"Why The FDA Should NOT Approve Seroquel For Depression And Anxiety"
Sara and Kim left their message to FDA on the comment area of this post and I felt like posting it.
Here they are:
Excellent! And I'm so happy you included the prison and street use/abuse of this drug.
My written testimony was much shorter but I do hope her email box was full. Yvette did respond by saying "I am confirming the receipt of your written submission for April 8, 2009 Psychopharmacologic Drugs Advisory Committee."
My message read as follows:
I would like my voice to be heard in regards to the hearings being held for AstraZeneca's applications to have its antipsychotic Seroquel approved by the FDA for one of three depression indications and anxiety.
My experience on the medication is simple, frightening and not uncommon:
40 pounds weight gain in two months
I slept 12-18 hours a day
Constant zombie state
and many more side effects that I cannot remember thanks to the memory loss.
I had a psychiatrist in Knoxville, TN prescribe this medication for depression and bipolar and she knowingly did so after I told her about my family history of diabetes. Numerous other doctors tried the same. It's frightening-this drug should only be prescribed in dire cases-those that are truly psychotic----hence the name, antipsychotic. If someone is suffering from depression-this medication will not lift that, it will most certainly make their life even more miserable, dare I say, they will not have a life at all. This is not what I consider to be proper treatment or care nor should the FDA or doctors. This medication is dangerous. Period.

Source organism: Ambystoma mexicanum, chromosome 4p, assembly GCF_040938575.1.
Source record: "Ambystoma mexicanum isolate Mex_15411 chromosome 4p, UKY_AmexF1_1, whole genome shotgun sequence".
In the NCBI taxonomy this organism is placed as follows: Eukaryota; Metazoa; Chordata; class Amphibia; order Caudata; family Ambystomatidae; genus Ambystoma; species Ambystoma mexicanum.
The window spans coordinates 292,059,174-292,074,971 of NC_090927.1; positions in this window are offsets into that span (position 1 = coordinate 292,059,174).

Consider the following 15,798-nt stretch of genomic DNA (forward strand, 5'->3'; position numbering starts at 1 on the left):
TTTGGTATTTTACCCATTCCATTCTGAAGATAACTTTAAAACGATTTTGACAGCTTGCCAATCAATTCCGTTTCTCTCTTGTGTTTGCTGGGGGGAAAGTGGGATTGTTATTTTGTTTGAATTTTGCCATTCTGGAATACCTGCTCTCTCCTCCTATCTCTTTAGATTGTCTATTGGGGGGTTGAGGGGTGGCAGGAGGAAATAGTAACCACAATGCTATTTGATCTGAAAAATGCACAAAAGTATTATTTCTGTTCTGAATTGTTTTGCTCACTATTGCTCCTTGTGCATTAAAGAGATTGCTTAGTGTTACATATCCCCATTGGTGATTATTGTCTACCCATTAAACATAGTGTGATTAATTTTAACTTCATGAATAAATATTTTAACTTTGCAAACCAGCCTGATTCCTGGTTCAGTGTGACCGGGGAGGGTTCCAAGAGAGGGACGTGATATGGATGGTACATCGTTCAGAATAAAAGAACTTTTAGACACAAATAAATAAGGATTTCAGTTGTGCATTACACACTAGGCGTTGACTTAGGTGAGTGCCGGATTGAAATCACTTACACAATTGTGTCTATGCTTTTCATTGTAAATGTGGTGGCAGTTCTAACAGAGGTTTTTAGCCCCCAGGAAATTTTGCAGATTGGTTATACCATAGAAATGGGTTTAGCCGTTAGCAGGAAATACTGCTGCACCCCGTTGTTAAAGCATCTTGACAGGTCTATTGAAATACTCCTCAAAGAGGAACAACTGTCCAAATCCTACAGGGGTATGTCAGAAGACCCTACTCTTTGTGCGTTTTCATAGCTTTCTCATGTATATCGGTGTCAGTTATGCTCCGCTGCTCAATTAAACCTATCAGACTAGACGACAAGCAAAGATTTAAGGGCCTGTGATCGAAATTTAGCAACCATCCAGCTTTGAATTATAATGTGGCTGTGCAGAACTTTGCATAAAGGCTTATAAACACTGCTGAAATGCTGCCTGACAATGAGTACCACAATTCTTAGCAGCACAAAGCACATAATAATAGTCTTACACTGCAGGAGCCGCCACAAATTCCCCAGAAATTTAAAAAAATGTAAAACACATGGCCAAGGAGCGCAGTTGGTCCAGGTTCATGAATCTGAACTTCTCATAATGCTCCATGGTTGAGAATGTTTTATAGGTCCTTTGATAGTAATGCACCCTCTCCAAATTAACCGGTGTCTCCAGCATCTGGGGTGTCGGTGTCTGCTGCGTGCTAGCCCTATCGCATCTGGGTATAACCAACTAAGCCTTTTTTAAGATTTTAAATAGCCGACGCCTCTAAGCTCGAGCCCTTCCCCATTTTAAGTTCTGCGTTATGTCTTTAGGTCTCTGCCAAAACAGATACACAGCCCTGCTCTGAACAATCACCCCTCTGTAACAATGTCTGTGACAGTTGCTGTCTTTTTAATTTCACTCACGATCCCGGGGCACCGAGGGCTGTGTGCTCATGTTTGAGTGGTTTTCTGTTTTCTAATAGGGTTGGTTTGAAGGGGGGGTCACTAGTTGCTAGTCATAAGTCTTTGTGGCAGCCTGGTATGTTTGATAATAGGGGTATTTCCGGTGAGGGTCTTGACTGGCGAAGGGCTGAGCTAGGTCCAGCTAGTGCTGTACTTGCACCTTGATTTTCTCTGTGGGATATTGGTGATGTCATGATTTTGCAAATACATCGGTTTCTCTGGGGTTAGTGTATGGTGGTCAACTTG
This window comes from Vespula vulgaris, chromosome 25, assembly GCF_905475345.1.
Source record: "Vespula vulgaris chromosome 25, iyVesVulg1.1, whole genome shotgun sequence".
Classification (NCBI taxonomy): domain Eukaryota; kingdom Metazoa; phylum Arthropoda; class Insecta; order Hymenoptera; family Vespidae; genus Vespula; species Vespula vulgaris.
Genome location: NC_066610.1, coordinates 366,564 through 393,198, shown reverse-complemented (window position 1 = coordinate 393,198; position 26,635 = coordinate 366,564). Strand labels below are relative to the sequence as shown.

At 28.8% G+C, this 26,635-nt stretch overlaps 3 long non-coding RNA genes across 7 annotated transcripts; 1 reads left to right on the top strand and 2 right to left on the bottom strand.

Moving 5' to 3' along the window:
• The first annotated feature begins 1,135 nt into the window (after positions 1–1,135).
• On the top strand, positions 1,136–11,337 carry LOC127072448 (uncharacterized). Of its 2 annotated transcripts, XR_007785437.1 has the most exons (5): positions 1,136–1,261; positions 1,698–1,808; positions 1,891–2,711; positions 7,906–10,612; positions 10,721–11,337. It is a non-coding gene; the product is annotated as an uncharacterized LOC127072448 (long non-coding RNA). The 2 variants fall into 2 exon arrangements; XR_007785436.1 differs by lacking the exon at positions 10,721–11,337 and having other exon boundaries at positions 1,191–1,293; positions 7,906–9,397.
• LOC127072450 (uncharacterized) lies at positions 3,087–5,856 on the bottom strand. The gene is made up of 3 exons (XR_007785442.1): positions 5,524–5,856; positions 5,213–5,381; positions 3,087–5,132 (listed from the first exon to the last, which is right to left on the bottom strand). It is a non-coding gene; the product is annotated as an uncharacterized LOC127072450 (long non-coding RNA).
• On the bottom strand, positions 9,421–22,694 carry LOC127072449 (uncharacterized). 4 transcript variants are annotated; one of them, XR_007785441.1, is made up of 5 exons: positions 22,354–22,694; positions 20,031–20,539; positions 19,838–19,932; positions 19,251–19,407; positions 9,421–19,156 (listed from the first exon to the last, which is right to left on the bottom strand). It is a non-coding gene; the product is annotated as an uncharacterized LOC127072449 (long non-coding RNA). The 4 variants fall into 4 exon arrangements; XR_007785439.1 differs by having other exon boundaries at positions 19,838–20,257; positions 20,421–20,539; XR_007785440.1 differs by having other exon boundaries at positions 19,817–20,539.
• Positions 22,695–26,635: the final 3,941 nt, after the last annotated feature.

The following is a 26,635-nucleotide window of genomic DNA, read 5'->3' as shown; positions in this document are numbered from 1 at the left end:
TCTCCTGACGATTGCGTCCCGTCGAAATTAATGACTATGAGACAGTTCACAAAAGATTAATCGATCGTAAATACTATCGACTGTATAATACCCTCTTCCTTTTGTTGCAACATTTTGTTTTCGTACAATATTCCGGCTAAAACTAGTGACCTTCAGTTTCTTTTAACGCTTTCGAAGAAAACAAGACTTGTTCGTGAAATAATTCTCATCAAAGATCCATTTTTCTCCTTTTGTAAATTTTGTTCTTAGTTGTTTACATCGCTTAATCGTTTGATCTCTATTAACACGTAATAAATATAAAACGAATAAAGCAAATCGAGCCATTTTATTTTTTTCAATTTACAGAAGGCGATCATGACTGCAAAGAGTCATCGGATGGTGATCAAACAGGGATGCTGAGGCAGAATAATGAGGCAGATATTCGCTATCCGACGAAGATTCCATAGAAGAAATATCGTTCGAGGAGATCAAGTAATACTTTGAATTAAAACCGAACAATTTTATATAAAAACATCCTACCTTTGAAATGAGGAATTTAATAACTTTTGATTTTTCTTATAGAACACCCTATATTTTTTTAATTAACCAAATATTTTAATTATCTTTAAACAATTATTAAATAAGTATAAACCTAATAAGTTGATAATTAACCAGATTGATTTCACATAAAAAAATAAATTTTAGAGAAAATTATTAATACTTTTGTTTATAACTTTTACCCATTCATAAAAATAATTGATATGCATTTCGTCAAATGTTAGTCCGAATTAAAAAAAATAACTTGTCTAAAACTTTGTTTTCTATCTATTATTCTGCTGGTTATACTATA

By the way, I am not some crazy patient writing. I have a very successful career in the film industry, worked on numerous Oscar-winning films and consider myself to be completely sane. I have trauma in my past and I am currently dealing with that in a healthier manner.
Thank you very much for your time.
Posted by kim at March 27, 2009 02:27 PM
Here's what I submitted:
As a drug awareness and safety advocate who lost a daughter to toxic effects of an antidepressant and antipsychotic interaction, I urge the committee to turn down the new drug applications sought for Seroquel in the treatment of depression and generalized anxiety.